Understanding Bullet Performance
Let’s recap a few common ballistic terms as they relate to the world of firearms.
Ballistics is a field of science that involves the study of how projectiles travel while in flight. The study of the path of the projectile can be divided into three categories, which include its travel through the barrel, its flight while in open air, and its pathway upon impact (penetration).
In the realm of physics, velocity is often defined as follows: “the rate at which an object changes its position.” To put things more simply, muzzle velocity refers to how rapidly a bullet is moving away from the barrel of your weapon and towards your target. The velocity of a bullet is almost exclusively expressed in terms of FPS or feet per second.
Naturally, the velocity of a bullet diminishes as it travels through the air due to a variety of factors. Therefore, bullet velocity is typically measured when it exits the barrel of a weapon. Other factors like bullet weight and barrel length can affect muzzle velocity.
When a bullet leaves the barrel of a firearm, its kinetic energy is discharged. This kinetic energy is commonly called muzzle energy and is an indication of the destructive potential of the bullet. The greater a projectile’s muzzle energy, the greater the possibility of catastrophic damage to the intended target. Muzzle energy is measured in units of foot pound force recorded as FT LB.
Generally speaking, the term “trajectory” refers to the flight path of a bullet or other projectile in relation to a fixed point. When discussing the trajectory of bullets, the fixed point is always the end of a weapon’s barrel.
Virtually all small arms projectiles have a parabolic-shaped trajectory. This means that the bullet’s pathway from the barrel to the target has a curve or U-shape. However, this curve is negligible unless shooting at great distances. The curved trajectory is caused by a combination of gravity and air resistance, both of which impact the flight of the bullet once it leaves the barrel of the weapon.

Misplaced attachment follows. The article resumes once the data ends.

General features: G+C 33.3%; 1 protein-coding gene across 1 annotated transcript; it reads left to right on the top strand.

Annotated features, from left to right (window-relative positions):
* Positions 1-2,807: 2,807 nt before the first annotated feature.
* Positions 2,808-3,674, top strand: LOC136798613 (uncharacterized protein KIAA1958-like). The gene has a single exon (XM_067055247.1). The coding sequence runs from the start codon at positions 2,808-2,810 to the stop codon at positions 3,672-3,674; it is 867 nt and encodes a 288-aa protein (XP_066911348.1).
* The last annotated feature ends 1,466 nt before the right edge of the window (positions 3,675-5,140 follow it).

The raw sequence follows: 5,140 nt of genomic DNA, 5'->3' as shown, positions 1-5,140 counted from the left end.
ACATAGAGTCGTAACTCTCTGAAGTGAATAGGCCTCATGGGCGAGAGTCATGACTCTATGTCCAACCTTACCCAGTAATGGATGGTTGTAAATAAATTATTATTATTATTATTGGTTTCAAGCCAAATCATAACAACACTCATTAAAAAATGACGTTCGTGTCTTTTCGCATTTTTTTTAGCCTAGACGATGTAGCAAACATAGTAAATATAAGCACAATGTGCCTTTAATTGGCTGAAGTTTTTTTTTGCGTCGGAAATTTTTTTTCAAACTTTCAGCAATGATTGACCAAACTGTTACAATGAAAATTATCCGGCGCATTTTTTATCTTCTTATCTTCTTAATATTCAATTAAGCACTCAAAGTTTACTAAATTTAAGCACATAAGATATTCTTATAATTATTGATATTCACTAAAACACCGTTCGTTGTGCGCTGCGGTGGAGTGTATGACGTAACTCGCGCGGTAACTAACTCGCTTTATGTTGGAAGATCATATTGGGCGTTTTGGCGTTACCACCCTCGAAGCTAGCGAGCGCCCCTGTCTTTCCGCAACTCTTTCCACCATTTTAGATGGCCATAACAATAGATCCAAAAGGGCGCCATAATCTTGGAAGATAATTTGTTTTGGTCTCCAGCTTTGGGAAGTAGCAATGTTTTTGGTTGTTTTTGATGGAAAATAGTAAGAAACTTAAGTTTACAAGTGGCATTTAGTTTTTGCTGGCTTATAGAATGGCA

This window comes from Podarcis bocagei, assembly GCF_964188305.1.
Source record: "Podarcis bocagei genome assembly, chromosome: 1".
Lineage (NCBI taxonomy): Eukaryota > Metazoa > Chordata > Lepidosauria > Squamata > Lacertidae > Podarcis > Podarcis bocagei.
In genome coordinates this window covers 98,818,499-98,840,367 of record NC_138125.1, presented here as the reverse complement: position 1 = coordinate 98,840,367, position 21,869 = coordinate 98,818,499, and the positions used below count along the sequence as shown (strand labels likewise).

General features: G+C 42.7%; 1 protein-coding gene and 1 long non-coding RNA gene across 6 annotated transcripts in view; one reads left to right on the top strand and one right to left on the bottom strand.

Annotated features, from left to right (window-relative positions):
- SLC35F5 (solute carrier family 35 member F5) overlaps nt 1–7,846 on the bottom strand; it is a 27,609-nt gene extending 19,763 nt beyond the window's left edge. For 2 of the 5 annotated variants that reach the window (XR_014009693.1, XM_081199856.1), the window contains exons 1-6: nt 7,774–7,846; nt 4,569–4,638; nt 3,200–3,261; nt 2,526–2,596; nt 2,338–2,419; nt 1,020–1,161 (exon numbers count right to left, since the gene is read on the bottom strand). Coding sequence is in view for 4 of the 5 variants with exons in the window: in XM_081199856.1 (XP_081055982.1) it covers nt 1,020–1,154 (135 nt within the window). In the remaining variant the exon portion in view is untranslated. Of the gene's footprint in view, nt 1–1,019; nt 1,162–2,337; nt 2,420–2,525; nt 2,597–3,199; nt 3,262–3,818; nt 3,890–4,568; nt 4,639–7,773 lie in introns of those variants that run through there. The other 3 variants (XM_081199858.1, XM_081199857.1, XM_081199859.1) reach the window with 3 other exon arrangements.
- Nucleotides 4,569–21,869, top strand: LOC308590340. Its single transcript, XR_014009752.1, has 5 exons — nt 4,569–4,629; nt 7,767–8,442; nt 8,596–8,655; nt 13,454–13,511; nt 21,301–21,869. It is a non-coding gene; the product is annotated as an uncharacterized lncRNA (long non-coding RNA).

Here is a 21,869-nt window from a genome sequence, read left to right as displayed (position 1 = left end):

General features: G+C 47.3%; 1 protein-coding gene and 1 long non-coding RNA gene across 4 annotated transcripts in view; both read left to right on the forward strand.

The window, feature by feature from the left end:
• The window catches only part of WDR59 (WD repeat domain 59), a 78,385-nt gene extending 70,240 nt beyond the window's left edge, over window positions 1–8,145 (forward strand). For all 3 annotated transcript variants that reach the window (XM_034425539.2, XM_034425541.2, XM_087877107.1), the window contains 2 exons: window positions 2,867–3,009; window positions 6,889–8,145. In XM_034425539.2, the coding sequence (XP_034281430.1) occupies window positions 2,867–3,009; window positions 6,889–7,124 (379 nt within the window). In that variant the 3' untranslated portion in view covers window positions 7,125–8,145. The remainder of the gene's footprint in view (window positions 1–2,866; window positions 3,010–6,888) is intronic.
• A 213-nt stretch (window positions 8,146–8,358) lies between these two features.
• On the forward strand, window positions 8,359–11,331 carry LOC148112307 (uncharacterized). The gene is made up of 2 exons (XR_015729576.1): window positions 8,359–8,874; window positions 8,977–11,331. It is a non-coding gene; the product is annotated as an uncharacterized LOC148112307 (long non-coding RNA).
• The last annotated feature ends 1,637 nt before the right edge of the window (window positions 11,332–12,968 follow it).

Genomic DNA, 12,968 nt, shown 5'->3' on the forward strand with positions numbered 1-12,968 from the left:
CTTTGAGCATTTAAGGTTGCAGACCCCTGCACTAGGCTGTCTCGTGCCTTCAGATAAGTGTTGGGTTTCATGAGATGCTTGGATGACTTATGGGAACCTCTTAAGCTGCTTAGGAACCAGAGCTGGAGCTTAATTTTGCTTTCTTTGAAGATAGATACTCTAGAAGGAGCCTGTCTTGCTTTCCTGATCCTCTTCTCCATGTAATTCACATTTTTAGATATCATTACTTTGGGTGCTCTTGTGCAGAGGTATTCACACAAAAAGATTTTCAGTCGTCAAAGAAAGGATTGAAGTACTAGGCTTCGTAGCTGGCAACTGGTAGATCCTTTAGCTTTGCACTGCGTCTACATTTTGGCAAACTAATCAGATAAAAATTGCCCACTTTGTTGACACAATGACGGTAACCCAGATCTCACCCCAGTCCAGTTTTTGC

When you zero a scope or other optic, you are accounting for the influence of these factors so that you can accurately put rounds on target at a specified distance.
What Influences Bullet Performance?
As noted above, there are several confounding factors that can impact the muzzle velocity of a particular cartridge. When discussing how fast do bullets travel, these factors should be included:
- Bullet Type (I.e., FMJ, Hollow Point)
- Bullet Weight (Grain Weight)
- Amount of powder used
As a result, bullets of the same caliber will have various muzzle velocities depending on which company manufactured it. To further complicate matters, most ammunition companies manufacture multiple variations of popular calibers. For instance, Federal Premium Ammunition has ten different categories of rifle ammunition listed on its website.
For simplicity’s sake, we limited our guide to only one or two variations per caliber. Specifically, most of the cartridges listed above are manufactured by Federal Premium Ammunition, as this is one of the largest and most popular ammunition companies in the world.
How fast do bullets travel? Virtually all ammunition manufacturers list muzzle velocity data on their website so that you can easily locate this information if your go-to cartridge is produced by a different company. It’s a quick and easy way to answer the question for yourself.
Recap: How Fast Do Bullets Travel?
How fast do bullets travel? Hopefully, you have your answer and a better general understanding of ballistics. If you’re a new or experienced gun owner, there’s always something new to learn when it comes to ballistics. Understanding muzzle velocities of the most common rifle, shotgun, and handgun cartridges will make you a more informed gun owner. If you want to learn more about the world of firearms, be sure to check out our other guides, such as What Is Bullet Weight?